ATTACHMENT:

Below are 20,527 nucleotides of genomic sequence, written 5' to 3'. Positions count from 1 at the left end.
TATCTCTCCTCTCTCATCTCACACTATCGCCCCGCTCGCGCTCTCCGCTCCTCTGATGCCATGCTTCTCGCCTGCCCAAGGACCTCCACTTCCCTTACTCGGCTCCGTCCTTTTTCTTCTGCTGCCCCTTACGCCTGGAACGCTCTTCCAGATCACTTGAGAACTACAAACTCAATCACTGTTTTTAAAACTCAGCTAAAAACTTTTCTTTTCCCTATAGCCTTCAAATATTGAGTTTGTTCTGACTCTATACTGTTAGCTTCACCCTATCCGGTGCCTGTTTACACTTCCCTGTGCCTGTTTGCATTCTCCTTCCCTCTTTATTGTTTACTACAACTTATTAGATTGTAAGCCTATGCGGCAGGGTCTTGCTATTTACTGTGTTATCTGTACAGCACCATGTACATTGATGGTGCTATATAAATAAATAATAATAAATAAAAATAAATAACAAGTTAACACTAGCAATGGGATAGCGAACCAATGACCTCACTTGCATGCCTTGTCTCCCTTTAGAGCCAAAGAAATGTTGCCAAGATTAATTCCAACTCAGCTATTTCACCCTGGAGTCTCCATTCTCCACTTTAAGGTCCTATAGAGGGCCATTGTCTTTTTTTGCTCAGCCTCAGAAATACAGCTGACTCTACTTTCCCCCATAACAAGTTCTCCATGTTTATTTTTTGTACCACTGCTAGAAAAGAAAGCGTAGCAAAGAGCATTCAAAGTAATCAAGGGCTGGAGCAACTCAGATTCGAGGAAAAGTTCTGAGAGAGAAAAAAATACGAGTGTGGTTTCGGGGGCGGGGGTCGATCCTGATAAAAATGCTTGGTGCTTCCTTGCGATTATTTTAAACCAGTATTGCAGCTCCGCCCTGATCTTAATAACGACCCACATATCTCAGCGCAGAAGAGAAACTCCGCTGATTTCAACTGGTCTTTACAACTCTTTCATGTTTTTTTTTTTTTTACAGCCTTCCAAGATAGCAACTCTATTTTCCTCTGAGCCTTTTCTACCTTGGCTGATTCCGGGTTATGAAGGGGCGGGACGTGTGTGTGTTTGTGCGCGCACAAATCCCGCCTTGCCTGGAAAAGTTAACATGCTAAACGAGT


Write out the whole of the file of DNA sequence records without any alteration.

Below are 20,527 nucleotides of genomic sequence, written 5' to 3'. Positions count from 1 at the left end.
TATCTCTCCTCTCTCATCTCACACTATCGCCCCGCTCGCGCTCTCCGCTCCTCTGATGCCATGCTTCTCGCCTGCCCAAGGACCTCCACTTCCCTTACTCGGCTCCGTCCTTTTTCTTCTGCTGCCCCTTACGCCTGGAACGCTCTTCCAGATCACTTGAGAACTACAAACTCAATCACTGTTTTTAAAACTCAGCTAAAAACTTTTCTTTTCCCTATAGCCTTCAAATATTGAGTTTGTTCTGACTCTATACTGTTAGCTTCACCCTATCCGGTGCCTGTTTACACTTCCCTGTGCCTGTTTGCATTCTCCTTCCCTCTTTATTGTTTACTACAACTTATTAGATTGTAAGCCTATGCGGCAGGGTCTTGCTATTTACTGTGTTATCTGTACAGCACCATGTACATTGATGGTGCTATATAAATAAATAATAATAAATAAAAATAAATAACAAGTTAACACTAGCAATGGGATAGCGAACCAATGACCTCACTTGCATGCCTTGTCTCCCTTTAGAGCCAAAGAAATGTTGCCAAGATTAATTCCAACTCAGCTATTTCACCCTGGAGTCTCCATTCTCCACTTTAAGGTCCTATAGAGGGCCATTGTCTTTTTTTGCTCAGCCTCAGAAATACAGCTGACTCTACTTTCCCCCATAACAAGTTCTCCATGTTTATTTTTTGTACCACTGCTAGAAAAGAAAGCGTAGCAAAGAGCATTCAAAGTAATCAAGGGCTGGAGCAACTCAGATTCGAGGAAAAGTTCTGAGAGAGAAAAAAATACGAGTGTGGTTTCGGGGGCGGGGGTCGATCCTGATAAAAATGCTTGGTGCTTCCTTGCGATTATTTTAAACCAGTATTGCAGCTCCGCCCTGATCTTAATAACGACCCACATATCTCAGCGCAGAAGAGAAACTCCGCTGATTTCAACTGGTCTTTACAACTCTTTCATGTTTTTTTTTTTTTTACAGCCTTCCAAGATAGCAACTCTATTTTCCTCTGAGCCTTTTCTACCTTGGCTGATTCCGGGTTATGAAGGGGCGGGACGTGTGTGTGTTTGTGCGCGCACAAATCCCGCCTTGCCTGGAAAAGTTAACATGCTAAACGAGT